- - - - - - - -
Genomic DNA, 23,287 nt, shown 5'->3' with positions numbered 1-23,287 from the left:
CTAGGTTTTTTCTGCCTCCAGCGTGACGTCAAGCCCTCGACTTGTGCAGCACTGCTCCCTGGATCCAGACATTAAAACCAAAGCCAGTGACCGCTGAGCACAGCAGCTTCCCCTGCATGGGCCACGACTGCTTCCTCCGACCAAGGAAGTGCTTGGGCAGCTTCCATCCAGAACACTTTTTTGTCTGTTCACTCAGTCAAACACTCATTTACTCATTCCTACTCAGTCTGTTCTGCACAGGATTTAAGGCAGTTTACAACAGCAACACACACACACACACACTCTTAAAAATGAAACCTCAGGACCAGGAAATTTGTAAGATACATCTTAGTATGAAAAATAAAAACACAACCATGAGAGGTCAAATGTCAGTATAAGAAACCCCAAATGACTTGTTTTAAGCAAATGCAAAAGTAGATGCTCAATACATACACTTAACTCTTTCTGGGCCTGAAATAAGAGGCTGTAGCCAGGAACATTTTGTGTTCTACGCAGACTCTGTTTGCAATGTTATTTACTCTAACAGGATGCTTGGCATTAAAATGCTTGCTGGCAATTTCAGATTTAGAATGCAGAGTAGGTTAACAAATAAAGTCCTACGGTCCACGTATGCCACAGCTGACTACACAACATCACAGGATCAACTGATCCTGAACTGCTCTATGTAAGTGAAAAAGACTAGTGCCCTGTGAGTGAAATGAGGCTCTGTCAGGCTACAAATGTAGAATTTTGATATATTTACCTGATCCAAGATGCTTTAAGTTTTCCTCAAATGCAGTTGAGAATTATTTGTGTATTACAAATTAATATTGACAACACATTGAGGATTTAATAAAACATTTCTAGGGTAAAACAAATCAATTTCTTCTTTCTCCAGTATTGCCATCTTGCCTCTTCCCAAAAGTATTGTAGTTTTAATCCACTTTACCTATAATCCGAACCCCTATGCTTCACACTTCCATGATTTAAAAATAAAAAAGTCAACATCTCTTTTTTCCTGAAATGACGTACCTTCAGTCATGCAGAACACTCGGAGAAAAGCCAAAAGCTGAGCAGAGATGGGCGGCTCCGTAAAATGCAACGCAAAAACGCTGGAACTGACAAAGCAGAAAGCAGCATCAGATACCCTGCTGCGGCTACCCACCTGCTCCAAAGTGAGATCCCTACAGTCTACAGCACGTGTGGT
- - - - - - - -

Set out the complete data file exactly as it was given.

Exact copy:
Genomic DNA, 23,287 nt, shown 5'->3' with positions numbered 1-23,287 from the left:
CTAGGTTTTTTCTGCCTCCAGCGTGACGTCAAGCCCTCGACTTGTGCAGCACTGCTCCCTGGATCCAGACATTAAAACCAAAGCCAGTGACCGCTGAGCACAGCAGCTTCCCCTGCATGGGCCACGACTGCTTCCTCCGACCAAGGAAGTGCTTGGGCAGCTTCCATCCAGAACACTTTTTTGTCTGTTCACTCAGTCAAACACTCATTTACTCATTCCTACTCAGTCTGTTCTGCACAGGATTTAAGGCAGTTTACAACAGCAACACACACACACACACACTCTTAAAAATGAAACCTCAGGACCAGGAAATTTGTAAGATACATCTTAGTATGAAAAATAAAAACACAACCATGAGAGGTCAAATGTCAGTATAAGAAACCCCAAATGACTTGTTTTAAGCAAATGCAAAAGTAGATGCTCAATACATACACTTAACTCTTTCTGGGCCTGAAATAAGAGGCTGTAGCCAGGAACATTTTGTGTTCTACGCAGACTCTGTTTGCAATGTTATTTACTCTAACAGGATGCTTGGCATTAAAATGCTTGCTGGCAATTTCAGATTTAGAATGCAGAGTAGGTTAACAAATAAAGTCCTACGGTCCACGTATGCCACAGCTGACTACACAACATCACAGGATCAACTGATCCTGAACTGCTCTATGTAAGTGAAAAAGACTAGTGCCCTGTGAGTGAAATGAGGCTCTGTCAGGCTACAAATGTAGAATTTTGATATATTTACCTGATCCAAGATGCTTTAAGTTTTCCTCAAATGCAGTTGAGAATTATTTGTGTATTACAAATTAATATTGACAACACATTGAGGATTTAATAAAACATTTCTAGGGTAAAACAAATCAATTTCTTCTTTCTCCAGTATTGCCATCTTGCCTCTTCCCAAAAGTATTGTAGTTTTAATCCACTTTACCTATAATCCGAACCCCTATGCTTCACACTTCCATGATTTAAAAATAAAAAAGTCAACATCTCTTTTTTCCTGAAATGACGTACCTTCAGTCATGCAGAACACTCGGAGAAAAGCCAAAAGCTGAGCAGAGATGGGCGGCTCCGTAAAATGCAACGCAAAAACGCTGGAACTGACAAAGCAGAAAGCAGCATCAGATACCCTGCTGCGGCTACCCACCTGCTCCAAAGTGAGATCCCTACAGTCTACAGCACGTGTGGT